Welcome to Dissecting House: a blog dedicated to the television show House MD, where analytical reviews of season 8 episodes are posted weekly.

Tuesday, 18 October 2011

Charity Case Episode Review

Honey, I'm House! We're back to the old Housian feeling of past seasons, but with a fresh sense of the re-born rather than the re-cycled. The case centres around a man who seems to suffer (as House immediately refuses to believe it could be anything but a symptom) of extreme altruism. His generosity surpasses a rational sense of giving. His ambivalence towards his family, in the sense that he loves them and yet does not elevate them above other human beings, proposed a strange paradox in terms of caring. House of course jumped at the opportunity to take advantage of the man's disproportionate sense of generosity, but interestingly, not for his own use, per se, but in order to get his team back.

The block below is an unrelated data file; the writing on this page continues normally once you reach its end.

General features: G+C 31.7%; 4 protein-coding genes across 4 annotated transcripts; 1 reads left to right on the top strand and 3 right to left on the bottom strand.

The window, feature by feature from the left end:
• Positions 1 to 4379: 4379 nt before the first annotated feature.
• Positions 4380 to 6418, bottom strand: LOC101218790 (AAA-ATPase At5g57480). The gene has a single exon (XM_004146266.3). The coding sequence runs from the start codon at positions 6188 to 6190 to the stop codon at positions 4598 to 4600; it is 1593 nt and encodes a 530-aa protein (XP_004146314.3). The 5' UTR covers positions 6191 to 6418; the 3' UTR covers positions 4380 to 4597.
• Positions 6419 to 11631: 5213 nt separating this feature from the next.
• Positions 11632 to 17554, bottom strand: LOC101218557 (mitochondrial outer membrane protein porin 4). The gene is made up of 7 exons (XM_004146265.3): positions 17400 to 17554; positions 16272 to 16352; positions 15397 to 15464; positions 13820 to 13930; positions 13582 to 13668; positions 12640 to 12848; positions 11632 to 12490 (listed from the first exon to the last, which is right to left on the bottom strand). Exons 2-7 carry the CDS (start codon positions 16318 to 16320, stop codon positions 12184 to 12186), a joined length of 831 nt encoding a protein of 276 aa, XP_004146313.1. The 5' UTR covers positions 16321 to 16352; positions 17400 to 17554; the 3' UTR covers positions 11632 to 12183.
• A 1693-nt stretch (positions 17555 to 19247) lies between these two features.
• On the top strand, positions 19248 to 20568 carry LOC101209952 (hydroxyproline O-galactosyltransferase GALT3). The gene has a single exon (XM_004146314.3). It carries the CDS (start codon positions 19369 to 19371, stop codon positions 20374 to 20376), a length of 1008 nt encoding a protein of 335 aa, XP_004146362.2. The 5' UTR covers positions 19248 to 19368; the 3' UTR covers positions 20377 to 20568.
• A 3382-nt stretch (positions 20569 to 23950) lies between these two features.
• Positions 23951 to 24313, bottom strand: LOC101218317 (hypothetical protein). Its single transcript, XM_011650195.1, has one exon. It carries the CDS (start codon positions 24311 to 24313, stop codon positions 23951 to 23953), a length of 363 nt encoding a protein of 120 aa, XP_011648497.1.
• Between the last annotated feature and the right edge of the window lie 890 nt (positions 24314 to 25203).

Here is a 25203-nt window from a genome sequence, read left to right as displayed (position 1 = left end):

When Thirteen begins to con the patient into giving her a kidney in order to analyse his mental state, he immediately agrees despite the fact that it will kill him. Adams, Foreman and Wilson believed that the man was not sick and had the mental capacity to agree to the first kidney donation, so this proves just how wrong they were (as well as revealing more of the "true" perspective to us). It also goes to show just how much perspectives differ in terms of looking at humanity. House, Thirteen and Chi, who are the skeptics and realists, see this need to be extremely charitable as part of a disease. We see both a rosy and dark version of the issue. I'm more of a realist and this IS House, so I'm glad dark wins. However it is a happy ending as the man is cured and although he will continue giving, he gets his family back. And House can once again say: I was right.

So we go from the POTW who cannot stop giving charity to Chi who refuses to accept any. I thought the banter between Adams and Chi was superbly written, especially in the locker room where the shoes were involved:

Chi: "You want me to return these, give them to someone, wear them while you masturbate?"
Chi: "You do know I punched the last person that pissed me off"
Adams: "Was it Santa?"